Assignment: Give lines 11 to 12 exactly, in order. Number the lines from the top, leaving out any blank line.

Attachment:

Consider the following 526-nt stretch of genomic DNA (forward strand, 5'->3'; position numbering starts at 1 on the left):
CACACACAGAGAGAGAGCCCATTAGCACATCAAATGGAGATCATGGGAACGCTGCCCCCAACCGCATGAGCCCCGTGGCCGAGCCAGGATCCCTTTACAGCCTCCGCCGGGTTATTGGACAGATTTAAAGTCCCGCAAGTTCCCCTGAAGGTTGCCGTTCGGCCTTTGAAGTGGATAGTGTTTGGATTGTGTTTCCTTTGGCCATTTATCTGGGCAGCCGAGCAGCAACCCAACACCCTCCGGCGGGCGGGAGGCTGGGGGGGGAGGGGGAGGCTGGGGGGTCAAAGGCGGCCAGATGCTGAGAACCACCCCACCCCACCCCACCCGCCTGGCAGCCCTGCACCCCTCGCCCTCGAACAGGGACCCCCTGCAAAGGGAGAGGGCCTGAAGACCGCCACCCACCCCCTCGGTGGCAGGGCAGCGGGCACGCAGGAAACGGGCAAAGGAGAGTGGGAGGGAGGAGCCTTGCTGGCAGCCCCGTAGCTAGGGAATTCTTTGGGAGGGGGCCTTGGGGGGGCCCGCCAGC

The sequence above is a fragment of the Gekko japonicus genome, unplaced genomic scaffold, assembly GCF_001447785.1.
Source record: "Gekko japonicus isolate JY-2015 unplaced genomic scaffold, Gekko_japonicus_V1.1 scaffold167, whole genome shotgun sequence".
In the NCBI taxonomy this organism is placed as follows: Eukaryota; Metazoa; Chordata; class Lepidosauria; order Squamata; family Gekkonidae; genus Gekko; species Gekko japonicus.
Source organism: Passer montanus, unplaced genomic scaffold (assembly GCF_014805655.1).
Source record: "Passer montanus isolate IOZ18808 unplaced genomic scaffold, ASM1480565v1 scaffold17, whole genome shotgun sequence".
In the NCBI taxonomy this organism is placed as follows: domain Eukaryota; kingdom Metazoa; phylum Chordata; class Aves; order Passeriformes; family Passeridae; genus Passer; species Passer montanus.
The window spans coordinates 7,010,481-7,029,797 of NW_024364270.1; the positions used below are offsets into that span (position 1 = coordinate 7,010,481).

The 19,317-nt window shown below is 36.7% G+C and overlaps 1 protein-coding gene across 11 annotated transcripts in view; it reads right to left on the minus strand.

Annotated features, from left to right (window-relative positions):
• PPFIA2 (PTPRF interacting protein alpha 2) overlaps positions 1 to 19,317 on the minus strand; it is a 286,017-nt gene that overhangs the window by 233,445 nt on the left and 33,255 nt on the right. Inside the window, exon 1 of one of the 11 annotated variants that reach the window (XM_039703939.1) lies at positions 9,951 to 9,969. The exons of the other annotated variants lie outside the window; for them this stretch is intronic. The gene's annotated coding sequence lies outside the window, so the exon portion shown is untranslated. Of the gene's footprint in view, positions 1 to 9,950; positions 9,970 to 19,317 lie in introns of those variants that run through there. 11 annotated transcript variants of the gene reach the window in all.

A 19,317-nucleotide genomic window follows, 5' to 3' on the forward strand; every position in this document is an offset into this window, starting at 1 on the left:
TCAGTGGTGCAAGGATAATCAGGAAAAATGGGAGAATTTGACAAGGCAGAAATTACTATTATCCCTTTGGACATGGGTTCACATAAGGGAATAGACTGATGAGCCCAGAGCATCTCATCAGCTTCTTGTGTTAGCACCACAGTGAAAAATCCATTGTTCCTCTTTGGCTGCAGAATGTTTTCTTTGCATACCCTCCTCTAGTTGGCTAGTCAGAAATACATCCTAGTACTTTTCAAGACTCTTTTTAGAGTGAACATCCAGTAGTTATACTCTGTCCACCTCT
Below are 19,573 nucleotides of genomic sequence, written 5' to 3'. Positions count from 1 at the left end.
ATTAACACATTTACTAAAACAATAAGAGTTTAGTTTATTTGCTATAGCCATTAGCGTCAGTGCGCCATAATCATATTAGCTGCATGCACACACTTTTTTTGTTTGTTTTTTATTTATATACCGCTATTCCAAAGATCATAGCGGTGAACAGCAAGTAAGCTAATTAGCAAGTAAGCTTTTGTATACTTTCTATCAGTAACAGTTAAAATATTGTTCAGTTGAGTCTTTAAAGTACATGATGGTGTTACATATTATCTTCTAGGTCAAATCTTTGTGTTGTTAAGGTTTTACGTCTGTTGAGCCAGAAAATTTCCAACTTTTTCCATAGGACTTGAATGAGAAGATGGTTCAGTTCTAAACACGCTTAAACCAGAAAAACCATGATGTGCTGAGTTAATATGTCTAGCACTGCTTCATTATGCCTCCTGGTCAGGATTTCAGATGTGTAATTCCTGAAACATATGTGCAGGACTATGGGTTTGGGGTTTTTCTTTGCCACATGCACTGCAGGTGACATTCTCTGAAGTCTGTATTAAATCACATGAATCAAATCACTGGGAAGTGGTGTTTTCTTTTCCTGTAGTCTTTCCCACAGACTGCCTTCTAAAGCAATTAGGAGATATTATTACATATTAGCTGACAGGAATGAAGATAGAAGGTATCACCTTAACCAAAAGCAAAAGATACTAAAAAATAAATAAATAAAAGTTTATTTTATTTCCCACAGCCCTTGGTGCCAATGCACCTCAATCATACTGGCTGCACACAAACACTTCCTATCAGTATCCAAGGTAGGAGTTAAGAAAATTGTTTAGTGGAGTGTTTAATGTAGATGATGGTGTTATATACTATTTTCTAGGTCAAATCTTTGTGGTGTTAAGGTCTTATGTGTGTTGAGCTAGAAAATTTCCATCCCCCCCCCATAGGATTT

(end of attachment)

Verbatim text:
Annotated features, from left to right (window-relative positions):
• PPFIA2 (PTPRF interacting protein alpha 2) overlaps positions 1 to 19,317 on the minus strand; it is a 286,017-nt gene that overhangs the window by 233,445 nt on the left and 33,255 nt on the right. Inside the window, exon 1 of one of the 11 annotated variants that reach the window (XM_039703939.1) lies at positions 9,951 to 9,969. The exons of the other annotated variants lie outside the window; for them this stretch is intronic. The gene's annotated coding sequence lies outside the window, so the exon portion shown is untranslated. Of the gene's footprint in view, positions 1 to 9,950; positions 9,970 to 19,317 lie in introns of those variants that run through there. 11 annotated transcript variants of the gene reach the window in all.